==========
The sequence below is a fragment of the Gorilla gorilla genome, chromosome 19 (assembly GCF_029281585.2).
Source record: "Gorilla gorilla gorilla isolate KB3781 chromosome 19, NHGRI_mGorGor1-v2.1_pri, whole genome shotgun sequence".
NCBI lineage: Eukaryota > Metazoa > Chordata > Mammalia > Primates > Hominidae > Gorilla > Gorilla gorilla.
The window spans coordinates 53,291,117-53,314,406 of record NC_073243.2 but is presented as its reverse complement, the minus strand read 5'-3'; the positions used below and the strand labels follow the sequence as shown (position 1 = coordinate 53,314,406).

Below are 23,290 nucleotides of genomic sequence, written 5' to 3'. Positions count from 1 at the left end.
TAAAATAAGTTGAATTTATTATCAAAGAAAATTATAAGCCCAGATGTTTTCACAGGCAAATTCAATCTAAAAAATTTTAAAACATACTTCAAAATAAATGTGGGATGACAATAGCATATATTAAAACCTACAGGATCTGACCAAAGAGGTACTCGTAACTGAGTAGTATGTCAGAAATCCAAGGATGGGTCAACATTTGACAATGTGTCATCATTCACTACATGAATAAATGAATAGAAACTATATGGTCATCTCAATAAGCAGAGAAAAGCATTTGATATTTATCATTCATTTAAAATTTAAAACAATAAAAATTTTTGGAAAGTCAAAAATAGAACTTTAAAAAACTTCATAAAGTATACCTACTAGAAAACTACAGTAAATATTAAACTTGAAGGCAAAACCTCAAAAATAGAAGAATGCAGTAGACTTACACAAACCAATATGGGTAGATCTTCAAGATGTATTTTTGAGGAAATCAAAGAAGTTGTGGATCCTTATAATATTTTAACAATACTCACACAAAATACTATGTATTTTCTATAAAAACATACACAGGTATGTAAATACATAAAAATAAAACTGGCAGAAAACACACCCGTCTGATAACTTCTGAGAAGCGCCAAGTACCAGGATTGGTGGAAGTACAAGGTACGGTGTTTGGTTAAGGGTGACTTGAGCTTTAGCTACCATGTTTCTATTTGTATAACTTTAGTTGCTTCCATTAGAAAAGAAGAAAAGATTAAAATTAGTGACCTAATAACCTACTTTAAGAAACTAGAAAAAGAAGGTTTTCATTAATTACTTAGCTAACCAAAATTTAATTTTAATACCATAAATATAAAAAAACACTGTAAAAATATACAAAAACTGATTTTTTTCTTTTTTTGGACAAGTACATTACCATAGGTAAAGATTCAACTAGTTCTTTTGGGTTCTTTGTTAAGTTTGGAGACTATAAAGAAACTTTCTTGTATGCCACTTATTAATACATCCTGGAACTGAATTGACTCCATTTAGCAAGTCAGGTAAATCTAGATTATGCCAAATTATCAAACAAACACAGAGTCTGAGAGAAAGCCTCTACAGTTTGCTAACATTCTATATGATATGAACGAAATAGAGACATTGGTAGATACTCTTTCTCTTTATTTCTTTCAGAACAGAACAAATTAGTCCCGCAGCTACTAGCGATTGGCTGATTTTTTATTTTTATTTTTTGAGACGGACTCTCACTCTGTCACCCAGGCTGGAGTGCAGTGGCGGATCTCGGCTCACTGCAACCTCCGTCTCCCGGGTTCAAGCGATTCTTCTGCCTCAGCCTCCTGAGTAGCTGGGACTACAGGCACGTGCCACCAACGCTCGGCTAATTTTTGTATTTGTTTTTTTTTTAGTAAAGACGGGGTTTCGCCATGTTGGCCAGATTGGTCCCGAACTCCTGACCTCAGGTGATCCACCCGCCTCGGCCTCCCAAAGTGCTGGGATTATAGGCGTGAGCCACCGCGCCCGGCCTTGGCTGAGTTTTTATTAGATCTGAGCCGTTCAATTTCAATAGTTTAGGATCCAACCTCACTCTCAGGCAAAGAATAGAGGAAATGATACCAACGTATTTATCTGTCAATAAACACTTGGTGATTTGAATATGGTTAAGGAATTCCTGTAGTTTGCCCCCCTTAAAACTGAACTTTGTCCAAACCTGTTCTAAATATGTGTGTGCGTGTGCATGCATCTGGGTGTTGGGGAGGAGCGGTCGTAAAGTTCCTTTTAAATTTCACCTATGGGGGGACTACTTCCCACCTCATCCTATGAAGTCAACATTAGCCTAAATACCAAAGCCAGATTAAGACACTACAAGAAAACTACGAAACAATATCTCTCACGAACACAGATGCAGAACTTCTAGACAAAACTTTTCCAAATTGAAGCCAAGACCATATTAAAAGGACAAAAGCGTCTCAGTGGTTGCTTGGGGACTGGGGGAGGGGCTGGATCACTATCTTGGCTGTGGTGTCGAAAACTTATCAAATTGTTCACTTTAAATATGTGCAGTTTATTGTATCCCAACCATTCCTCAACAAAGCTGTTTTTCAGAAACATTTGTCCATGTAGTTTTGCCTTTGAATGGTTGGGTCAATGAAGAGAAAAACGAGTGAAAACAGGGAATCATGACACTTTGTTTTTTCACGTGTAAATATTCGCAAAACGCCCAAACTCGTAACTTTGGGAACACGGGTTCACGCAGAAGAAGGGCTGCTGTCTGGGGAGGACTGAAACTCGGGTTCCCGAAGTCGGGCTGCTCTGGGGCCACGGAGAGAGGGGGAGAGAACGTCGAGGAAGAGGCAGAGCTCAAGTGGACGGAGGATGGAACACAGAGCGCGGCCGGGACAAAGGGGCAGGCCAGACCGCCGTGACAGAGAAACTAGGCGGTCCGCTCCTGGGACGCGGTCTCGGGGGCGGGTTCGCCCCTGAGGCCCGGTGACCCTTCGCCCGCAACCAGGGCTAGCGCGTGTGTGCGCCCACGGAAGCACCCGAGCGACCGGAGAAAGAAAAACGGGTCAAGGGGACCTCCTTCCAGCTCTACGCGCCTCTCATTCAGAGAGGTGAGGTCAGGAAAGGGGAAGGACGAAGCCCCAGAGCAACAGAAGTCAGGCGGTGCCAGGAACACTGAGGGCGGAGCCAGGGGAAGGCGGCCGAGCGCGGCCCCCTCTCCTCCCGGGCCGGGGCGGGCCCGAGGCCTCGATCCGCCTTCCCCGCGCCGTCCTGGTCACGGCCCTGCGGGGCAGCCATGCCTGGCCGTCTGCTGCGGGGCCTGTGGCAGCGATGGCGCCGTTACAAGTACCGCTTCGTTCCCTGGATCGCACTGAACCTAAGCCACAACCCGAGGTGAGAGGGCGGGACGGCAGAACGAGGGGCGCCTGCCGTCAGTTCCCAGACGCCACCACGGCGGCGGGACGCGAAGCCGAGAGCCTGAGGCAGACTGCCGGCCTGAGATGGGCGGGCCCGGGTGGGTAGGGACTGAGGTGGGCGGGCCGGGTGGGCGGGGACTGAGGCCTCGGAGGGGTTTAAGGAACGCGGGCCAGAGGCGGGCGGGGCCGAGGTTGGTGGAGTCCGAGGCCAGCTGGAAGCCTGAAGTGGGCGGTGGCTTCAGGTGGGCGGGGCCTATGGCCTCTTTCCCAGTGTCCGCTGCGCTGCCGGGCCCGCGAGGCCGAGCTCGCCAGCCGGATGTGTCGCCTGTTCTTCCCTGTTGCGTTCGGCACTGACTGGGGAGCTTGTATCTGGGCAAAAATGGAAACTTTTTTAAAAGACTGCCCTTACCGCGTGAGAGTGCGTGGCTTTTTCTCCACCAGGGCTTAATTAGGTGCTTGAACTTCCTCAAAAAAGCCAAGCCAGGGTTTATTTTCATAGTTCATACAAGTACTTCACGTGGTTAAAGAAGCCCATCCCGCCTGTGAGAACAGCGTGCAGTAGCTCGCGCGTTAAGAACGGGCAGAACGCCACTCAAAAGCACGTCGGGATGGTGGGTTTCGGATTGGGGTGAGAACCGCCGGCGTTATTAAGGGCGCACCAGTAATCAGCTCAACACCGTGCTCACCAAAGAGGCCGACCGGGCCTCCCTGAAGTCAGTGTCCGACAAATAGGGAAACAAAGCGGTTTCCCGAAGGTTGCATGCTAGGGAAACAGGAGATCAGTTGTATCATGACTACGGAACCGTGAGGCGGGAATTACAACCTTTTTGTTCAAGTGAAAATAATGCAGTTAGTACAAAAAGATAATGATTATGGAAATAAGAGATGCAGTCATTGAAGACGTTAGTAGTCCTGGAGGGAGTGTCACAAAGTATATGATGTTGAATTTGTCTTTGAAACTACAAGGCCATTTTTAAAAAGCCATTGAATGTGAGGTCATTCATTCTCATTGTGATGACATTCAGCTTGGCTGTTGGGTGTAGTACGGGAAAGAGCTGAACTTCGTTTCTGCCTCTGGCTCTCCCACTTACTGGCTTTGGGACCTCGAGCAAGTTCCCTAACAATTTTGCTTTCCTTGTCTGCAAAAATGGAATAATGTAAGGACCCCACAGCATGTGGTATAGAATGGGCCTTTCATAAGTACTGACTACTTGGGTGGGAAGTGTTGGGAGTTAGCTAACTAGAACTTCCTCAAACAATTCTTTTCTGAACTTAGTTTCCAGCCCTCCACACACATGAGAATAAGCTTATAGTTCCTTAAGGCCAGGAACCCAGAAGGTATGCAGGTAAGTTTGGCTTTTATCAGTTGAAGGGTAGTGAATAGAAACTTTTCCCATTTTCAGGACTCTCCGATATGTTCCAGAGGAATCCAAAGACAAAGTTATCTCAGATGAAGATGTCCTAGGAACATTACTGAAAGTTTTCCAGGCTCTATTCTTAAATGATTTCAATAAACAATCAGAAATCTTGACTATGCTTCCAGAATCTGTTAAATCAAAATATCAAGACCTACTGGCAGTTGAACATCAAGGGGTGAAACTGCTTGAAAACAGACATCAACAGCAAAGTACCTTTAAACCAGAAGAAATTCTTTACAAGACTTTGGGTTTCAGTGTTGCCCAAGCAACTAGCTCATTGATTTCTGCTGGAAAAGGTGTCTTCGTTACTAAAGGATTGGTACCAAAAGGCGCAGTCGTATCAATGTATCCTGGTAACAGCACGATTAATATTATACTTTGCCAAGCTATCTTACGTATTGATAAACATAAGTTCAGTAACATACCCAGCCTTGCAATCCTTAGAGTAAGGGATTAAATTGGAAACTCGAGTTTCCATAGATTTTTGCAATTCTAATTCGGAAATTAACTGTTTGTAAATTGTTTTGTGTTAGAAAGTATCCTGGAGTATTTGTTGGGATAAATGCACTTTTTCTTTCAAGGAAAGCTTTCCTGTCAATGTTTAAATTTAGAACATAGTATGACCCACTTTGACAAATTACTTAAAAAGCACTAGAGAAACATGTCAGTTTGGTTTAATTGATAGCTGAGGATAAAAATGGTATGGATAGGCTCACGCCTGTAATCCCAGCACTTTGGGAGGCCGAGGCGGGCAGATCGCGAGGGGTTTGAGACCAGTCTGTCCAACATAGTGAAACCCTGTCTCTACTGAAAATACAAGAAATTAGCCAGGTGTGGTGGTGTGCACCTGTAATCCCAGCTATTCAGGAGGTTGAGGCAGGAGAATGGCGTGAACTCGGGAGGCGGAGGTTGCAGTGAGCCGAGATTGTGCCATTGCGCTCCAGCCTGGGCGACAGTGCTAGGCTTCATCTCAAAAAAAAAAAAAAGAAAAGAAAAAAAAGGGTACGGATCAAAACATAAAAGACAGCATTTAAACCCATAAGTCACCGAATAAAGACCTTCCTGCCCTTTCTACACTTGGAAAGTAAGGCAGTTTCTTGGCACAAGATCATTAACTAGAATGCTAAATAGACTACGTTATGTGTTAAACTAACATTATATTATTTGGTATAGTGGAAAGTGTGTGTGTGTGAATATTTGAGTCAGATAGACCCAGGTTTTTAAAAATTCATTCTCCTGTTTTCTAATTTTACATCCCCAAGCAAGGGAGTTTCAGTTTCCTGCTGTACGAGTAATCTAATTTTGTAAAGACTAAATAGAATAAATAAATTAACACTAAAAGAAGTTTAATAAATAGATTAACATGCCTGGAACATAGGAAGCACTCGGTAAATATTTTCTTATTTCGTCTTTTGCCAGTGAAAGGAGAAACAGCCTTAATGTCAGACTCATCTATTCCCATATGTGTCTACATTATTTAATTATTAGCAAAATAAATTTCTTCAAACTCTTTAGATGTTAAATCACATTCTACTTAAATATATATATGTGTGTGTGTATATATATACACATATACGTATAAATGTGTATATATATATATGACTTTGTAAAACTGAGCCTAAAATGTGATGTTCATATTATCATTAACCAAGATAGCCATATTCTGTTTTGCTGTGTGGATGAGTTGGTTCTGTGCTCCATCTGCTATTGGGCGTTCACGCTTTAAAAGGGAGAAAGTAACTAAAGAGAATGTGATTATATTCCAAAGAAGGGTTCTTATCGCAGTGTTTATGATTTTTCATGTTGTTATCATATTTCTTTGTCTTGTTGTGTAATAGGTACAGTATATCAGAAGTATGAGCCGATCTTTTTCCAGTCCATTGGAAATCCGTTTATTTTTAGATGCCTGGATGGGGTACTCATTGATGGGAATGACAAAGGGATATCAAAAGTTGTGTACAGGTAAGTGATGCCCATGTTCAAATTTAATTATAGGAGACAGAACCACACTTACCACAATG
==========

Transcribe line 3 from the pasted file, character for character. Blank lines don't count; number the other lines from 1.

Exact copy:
NCBI lineage: Eukaryota > Metazoa > Chordata > Mammalia > Primates > Hominidae > Gorilla > Gorilla gorilla.